Bringing The World Home To You

© 2022 WUNC North Carolina Public Radio
120 Friday Center Dr
Chapel Hill, NC 27517
919.445.9150 | 800.962.9862
91.5 Chapel Hill 88.9 Manteo 90.9 Rocky Mount 91.1 Welcome 91.9 Fayetteville 90.5 Buxton 94.1 Lumberton 99.9 Southern Pines
Play Live Radio
Next Up:
Available On Air Stations

Re-Compositions, Not Covers: Sam Amidon's Personal Folk Collages

Sam Amidon's new album is titled <em>Lily-O</em>.
Piper Ferguson
Courtesy of the artist
Sam Amidon's new album is titled Lily-O.

Sam Amidon knows how to juice the drama out of a folk song. His version of the old murder ballad "Lily-O" — from which his new album, Lily-O,gets its name — begins with a solo voice, but by the time the story reaches its bloody climax, the music has swelled with jangling drones and a roar of electric guitar.

That roar of guitar comes from the great Bill Frisell, who joins Amidon's trio for this set of 10 songs. Frisell is a perfect foil for Amidon. Both artists love American folk music — Amidon grew up in a folk-music family in Vermont — but with a sense of adventure, not reverence. Amidon describes his repertoire as "recomposed folk songs." "Blue Mountain," for example, is a collage: a melody from one song, words from another, and a guitar riff he'd kept on the shelf for years, waiting for its moment.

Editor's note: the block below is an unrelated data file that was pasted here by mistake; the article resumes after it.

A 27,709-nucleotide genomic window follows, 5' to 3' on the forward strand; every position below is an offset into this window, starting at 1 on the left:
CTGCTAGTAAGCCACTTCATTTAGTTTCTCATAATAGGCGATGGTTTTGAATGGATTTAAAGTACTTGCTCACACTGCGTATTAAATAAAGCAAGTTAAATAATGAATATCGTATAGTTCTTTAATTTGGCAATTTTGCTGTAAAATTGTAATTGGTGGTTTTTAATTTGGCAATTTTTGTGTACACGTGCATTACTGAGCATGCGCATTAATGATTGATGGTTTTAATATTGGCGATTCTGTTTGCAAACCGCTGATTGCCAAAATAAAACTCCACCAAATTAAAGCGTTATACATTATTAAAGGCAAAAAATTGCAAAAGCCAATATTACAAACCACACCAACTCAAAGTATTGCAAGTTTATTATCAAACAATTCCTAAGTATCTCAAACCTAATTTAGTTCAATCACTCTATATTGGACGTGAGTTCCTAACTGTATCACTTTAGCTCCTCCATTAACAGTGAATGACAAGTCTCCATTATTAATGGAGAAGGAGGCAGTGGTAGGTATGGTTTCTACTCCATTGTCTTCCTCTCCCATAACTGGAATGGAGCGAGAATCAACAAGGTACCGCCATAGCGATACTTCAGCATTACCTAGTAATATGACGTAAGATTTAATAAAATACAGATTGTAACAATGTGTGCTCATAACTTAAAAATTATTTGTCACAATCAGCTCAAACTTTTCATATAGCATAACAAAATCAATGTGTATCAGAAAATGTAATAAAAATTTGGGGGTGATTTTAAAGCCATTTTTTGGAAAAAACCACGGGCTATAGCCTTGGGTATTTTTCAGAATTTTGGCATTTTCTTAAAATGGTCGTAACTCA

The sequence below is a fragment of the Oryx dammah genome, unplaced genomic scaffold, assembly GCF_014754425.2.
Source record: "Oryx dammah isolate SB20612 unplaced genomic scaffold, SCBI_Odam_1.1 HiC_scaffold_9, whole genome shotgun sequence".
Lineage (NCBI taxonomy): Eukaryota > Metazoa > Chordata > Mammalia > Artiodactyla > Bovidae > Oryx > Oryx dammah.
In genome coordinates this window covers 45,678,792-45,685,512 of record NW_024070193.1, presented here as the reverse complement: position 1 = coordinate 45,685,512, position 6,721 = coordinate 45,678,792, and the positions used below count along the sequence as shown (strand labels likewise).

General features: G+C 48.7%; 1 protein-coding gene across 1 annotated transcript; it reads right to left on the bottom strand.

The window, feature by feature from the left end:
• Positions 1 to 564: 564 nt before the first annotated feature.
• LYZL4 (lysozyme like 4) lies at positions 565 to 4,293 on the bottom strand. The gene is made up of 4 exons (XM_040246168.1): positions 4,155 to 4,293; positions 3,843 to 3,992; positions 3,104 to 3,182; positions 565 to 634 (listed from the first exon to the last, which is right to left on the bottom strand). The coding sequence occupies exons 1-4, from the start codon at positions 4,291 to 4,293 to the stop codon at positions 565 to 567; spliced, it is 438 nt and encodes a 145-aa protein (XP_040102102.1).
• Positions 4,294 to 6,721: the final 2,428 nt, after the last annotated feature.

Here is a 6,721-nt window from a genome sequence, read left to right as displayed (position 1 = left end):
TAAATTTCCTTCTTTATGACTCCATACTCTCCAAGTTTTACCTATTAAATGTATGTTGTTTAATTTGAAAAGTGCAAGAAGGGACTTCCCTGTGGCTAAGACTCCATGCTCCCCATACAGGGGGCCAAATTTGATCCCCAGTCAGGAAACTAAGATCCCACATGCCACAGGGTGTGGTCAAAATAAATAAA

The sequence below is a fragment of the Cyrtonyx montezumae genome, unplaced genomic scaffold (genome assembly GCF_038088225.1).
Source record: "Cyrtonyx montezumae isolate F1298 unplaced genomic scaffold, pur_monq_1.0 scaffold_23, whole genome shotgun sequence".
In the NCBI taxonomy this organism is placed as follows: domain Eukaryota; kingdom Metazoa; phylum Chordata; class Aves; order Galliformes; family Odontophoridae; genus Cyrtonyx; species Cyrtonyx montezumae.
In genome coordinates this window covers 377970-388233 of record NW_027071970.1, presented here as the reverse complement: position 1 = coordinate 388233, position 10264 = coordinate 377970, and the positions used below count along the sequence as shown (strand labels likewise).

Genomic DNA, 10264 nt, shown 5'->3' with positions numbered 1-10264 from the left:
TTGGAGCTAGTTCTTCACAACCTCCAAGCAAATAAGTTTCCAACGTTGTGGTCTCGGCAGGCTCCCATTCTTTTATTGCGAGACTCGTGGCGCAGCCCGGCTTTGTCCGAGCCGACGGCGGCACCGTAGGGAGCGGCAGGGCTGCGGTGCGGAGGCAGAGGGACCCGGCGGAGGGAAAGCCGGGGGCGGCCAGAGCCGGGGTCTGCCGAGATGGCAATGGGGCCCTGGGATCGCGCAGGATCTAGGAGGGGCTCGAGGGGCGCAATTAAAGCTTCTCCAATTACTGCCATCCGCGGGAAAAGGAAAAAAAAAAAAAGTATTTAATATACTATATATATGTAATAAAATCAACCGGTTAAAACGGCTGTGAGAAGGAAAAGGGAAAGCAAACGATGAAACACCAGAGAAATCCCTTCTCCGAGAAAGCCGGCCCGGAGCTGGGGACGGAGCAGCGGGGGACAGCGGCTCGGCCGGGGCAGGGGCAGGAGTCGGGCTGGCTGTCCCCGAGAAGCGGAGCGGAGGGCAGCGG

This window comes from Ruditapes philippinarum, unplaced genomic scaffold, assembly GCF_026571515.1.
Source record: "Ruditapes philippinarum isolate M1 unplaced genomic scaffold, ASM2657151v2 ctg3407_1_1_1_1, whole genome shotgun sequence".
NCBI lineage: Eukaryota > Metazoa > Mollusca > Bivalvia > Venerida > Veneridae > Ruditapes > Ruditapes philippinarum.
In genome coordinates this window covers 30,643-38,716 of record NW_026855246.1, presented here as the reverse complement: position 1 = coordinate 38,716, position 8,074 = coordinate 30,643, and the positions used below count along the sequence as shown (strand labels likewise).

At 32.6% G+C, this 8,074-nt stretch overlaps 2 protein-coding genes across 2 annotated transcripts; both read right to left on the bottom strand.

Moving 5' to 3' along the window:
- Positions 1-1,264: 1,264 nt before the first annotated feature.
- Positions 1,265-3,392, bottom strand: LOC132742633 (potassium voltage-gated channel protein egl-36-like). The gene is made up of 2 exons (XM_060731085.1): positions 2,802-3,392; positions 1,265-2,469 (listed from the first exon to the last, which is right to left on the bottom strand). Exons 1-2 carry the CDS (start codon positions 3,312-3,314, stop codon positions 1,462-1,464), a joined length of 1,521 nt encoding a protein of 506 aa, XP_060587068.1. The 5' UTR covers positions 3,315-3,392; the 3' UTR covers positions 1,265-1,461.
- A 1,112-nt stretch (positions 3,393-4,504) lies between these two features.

Amidon and his musicians recorded these songs during four days in a studio in Iceland, and you can tell they were enjoying themselves. Every little unexpected twist shimmers with casual originality. Amidon's voice is relaxed and silky, even when he growls like an old-timer, as in the banjo song "Walking Boss."

In spite of subject matter that's often dark, the music on Lily-O somehow feels deeply reassuring. Amidon is not exactly a folk revivalist, nor has he any interest in writing songs himself. But his highly personal approach opens a window on the American past and lets us feel it like nothing else around.

Copyright 2021 NPR. To see more, visit

Banning Eyre
More Stories